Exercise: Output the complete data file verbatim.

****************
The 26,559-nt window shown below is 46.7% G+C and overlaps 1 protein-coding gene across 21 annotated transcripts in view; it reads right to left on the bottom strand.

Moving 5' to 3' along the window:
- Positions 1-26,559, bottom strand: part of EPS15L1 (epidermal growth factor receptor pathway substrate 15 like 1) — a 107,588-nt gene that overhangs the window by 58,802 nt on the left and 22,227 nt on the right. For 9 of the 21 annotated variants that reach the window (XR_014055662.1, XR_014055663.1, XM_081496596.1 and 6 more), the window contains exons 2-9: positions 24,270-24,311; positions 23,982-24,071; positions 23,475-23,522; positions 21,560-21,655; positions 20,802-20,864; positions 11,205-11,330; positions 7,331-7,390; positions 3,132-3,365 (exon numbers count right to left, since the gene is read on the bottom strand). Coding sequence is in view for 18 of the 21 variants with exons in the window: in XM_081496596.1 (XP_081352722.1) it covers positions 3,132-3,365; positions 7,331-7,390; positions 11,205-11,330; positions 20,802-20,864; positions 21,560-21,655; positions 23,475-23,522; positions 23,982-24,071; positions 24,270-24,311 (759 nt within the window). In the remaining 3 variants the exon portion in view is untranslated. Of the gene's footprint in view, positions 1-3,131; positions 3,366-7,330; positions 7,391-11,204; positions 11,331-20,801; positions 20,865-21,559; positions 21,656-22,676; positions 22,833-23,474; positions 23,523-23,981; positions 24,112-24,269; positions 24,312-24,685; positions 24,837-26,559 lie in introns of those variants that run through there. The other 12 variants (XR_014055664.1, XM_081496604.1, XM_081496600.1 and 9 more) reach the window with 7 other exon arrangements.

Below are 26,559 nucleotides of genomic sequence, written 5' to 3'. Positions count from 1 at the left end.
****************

The 26,559-nt window shown below is 46.7% G+C and overlaps 1 protein-coding gene across 21 annotated transcripts in view; it reads right to left on the bottom strand.

Moving 5' to 3' along the window:
- Positions 1-26,559, bottom strand: part of EPS15L1 (epidermal growth factor receptor pathway substrate 15 like 1) — a 107,588-nt gene that overhangs the window by 58,802 nt on the left and 22,227 nt on the right. For 9 of the 21 annotated variants that reach the window (XR_014055662.1, XR_014055663.1, XM_081496596.1 and 6 more), the window contains exons 2-9: positions 24,270-24,311; positions 23,982-24,071; positions 23,475-23,522; positions 21,560-21,655; positions 20,802-20,864; positions 11,205-11,330; positions 7,331-7,390; positions 3,132-3,365 (exon numbers count right to left, since the gene is read on the bottom strand). Coding sequence is in view for 18 of the 21 variants with exons in the window: in XM_081496596.1 (XP_081352722.1) it covers positions 3,132-3,365; positions 7,331-7,390; positions 11,205-11,330; positions 20,802-20,864; positions 21,560-21,655; positions 23,475-23,522; positions 23,982-24,071; positions 24,270-24,311 (759 nt within the window). In the remaining 3 variants the exon portion in view is untranslated. Of the gene's footprint in view, positions 1-3,131; positions 3,366-7,330; positions 7,391-11,204; positions 11,331-20,801; positions 20,865-21,559; positions 21,656-22,676; positions 22,833-23,474; positions 23,523-23,981; positions 24,112-24,269; positions 24,312-24,685; positions 24,837-26,559 lie in introns of those variants that run through there. The other 12 variants (XR_014055664.1, XM_081496604.1, XM_081496600.1 and 9 more) reach the window with 7 other exon arrangements.

Below are 26,559 nucleotides of genomic sequence, written 5' to 3'. Positions count from 1 at the left end.